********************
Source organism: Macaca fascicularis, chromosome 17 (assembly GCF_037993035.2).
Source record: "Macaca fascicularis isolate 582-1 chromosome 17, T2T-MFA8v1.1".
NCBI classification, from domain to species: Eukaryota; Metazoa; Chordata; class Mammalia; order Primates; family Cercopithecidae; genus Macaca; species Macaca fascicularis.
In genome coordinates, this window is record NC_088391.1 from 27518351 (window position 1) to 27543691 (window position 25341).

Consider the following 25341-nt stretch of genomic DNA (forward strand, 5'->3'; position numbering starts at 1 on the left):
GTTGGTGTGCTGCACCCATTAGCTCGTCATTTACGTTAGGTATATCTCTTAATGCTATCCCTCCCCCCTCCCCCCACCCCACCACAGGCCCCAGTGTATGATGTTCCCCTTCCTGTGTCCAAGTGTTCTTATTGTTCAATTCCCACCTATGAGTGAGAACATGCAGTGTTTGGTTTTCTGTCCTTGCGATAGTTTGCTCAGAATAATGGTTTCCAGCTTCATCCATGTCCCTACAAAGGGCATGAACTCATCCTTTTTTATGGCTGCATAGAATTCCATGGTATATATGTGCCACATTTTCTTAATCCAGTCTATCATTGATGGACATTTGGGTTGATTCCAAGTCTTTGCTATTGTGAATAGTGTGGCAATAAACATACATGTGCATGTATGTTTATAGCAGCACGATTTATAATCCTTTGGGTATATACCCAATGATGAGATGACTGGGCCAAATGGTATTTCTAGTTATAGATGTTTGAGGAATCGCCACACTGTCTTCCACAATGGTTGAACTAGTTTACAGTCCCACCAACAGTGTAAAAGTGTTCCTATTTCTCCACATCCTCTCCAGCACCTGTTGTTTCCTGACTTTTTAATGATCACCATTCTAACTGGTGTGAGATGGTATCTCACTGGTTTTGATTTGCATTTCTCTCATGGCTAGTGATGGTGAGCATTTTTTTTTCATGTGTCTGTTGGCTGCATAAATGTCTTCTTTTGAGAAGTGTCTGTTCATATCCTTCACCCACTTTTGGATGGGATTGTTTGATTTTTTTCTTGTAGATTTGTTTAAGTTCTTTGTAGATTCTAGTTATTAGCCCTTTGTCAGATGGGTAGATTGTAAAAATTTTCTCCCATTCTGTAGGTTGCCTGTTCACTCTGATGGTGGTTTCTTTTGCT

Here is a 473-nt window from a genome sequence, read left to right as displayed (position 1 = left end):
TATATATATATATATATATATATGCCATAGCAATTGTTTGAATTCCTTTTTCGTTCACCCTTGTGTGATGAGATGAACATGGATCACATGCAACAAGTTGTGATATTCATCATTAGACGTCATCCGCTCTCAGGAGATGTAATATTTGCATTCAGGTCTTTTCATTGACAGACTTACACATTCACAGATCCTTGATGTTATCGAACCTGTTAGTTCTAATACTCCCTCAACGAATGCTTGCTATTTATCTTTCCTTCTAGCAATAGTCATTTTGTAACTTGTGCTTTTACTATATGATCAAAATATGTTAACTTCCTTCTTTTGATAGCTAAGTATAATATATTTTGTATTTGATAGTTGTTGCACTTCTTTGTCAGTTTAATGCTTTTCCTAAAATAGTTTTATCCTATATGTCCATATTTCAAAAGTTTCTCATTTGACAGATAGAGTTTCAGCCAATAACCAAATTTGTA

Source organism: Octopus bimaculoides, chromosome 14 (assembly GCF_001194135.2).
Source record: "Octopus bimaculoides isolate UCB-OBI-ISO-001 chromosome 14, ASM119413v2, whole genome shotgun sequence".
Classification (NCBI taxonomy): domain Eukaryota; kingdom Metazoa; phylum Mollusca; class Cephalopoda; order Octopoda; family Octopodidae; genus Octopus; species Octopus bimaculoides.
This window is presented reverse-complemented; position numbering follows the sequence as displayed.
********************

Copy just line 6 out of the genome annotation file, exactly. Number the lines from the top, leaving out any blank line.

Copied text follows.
GTTGGTGTGCTGCACCCATTAGCTCGTCATTTACGTTAGGTATATCTCTTAATGCTATCCCTCCCCCCTCCCCCCACCCCACCACAGGCCCCAGTGTATGATGTTCCCCTTCCTGTGTCCAAGTGTTCTTATTGTTCAATTCCCACCTATGAGTGAGAACATGCAGTGTTTGGTTTTCTGTCCTTGCGATAGTTTGCTCAGAATAATGGTTTCCAGCTTCATCCATGTCCCTACAAAGGGCATGAACTCATCCTTTTTTATGGCTGCATAGAATTCCATGGTATATATGTGCCACATTTTCTTAATCCAGTCTATCATTGATGGACATTTGGGTTGATTCCAAGTCTTTGCTATTGTGAATAGTGTGGCAATAAACATACATGTGCATGTATGTTTATAGCAGCACGATTTATAATCCTTTGGGTATATACCCAATGATGAGATGACTGGGCCAAATGGTATTTCTAGTTATAGATGTTTGAGGAATCGCCACACTGTCTTCCACAATGGTTGAACTAGTTTACAGTCCCACCAACAGTGTAAAAGTGTTCCTATTTCTCCACATCCTCTCCAGCACCTGTTGTTTCCTGACTTTTTAATGATCACCATTCTAACTGGTGTGAGATGGTATCTCACTGGTTTTGATTTGCATTTCTCTCATGGCTAGTGATGGTGAGCATTTTTTTTTCATGTGTCTGTTGGCTGCATAAATGTCTTCTTTTGAGAAGTGTCTGTTCATATCCTTCACCCACTTTTGGATGGGATTGTTTGATTTTTTTCTTGTAGATTTGTTTAAGTTCTTTGTAGATTCTAGTTATTAGCCCTTTGTCAGATGGGTAGATTGTAAAAATTTTCTCCCATTCTGTAGGTTGCCTGTTCACTCTGATGGTGGTTTCTTTTGCT